Well, let’s start at the top.  Unzipping the now common compartment on top of the lid reveals a good size pocket for small items you might want easy access to.  I can reach behind me with my left hand and unzip to compartment whilst the daysack is on my back… but that might tell you more about my bendy-ness than anything.  Most people will have to get the daysack of their backs before gaining access to the compartment – but that’s the same as all the others though.

The collar, which can be drawn together with a pullcord – is wide enough for easy access to the main compartment of the daysack, and offers further protection from the ingress of rain or snow.  Easy Camp have helpfully included a carry hand at the top too – which can also double as a hanging up hook when you need to store the sack away.

The main compartment is large and with the exception of the sleeve at the back, there is nothing else inside: one big compartment to store your stuff.  The sleeve is designed for a hydration bladder, but I often use them for storing maps, directions and other documents in a place where I can find them!

Moving to the front, and there’s a very useful front-mounted pocket with a vertical zip allows for a GPS unit and a supply of batteries… or if you are recording a podcast, it is perfect for a portable audio recorder.  Pull cords allow for control over the neck of daysack, and nicely designed hidden expanding sections – rather like a pleated skirt – allow for the daysack to grow when it needs to.  Two clips, one on either side, secure the lid down whilst you are walking.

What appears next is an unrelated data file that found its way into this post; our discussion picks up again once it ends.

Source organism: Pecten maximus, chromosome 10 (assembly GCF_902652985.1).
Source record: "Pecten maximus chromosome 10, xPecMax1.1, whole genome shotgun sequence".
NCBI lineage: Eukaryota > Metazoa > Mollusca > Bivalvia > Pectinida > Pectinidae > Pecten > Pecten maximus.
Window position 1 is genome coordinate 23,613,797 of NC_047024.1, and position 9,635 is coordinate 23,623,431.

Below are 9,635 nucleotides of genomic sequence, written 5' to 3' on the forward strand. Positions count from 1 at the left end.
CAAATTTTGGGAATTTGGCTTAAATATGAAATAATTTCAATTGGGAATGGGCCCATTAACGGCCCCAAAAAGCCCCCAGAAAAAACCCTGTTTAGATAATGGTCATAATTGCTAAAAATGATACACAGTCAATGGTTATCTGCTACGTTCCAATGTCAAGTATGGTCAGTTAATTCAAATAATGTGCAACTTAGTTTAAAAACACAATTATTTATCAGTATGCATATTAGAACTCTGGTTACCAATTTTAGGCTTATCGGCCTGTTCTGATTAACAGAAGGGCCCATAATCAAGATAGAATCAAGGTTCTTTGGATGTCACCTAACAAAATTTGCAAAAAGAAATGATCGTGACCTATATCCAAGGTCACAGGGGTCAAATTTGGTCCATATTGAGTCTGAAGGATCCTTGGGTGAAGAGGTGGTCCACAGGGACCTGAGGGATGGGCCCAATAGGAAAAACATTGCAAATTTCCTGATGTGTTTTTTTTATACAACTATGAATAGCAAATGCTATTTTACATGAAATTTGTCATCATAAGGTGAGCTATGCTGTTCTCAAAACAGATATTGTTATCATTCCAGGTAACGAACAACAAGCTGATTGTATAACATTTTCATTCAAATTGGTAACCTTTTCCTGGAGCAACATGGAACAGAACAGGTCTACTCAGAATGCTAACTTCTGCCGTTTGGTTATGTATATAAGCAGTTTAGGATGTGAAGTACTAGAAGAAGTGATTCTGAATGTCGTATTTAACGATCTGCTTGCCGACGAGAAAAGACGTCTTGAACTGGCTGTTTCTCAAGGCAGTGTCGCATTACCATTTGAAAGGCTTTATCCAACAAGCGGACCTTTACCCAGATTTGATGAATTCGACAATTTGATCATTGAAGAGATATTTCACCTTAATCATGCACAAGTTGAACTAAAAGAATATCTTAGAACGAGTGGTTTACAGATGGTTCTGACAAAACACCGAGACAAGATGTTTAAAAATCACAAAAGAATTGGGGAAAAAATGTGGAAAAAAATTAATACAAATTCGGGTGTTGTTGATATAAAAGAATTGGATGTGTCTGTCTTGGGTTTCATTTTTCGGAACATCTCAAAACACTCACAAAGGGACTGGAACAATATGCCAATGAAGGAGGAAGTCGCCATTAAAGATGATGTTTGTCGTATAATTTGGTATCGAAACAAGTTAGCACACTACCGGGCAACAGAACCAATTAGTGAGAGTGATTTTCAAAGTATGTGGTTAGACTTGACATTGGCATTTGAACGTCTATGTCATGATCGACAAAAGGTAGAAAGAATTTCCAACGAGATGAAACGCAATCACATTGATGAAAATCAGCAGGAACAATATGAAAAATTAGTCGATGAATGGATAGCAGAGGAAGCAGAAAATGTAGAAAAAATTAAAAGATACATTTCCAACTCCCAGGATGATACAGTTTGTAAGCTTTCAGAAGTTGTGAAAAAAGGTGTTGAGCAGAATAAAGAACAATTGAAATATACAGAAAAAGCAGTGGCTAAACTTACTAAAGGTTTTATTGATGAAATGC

On both sides there’s an almost full-length zipped pocket which would be useful for snacks or bottled drinks.  And talking about drinks, if you do use the internal sleeve for a hydration bladder, there’s even a port at the top of the daysack for the associated hydration pipe.  Thinking of double uses, this is actually a great place to pop the cable for a pair of headphones through – and have the player in the daysack!
There's also attachments to carry walking poles too.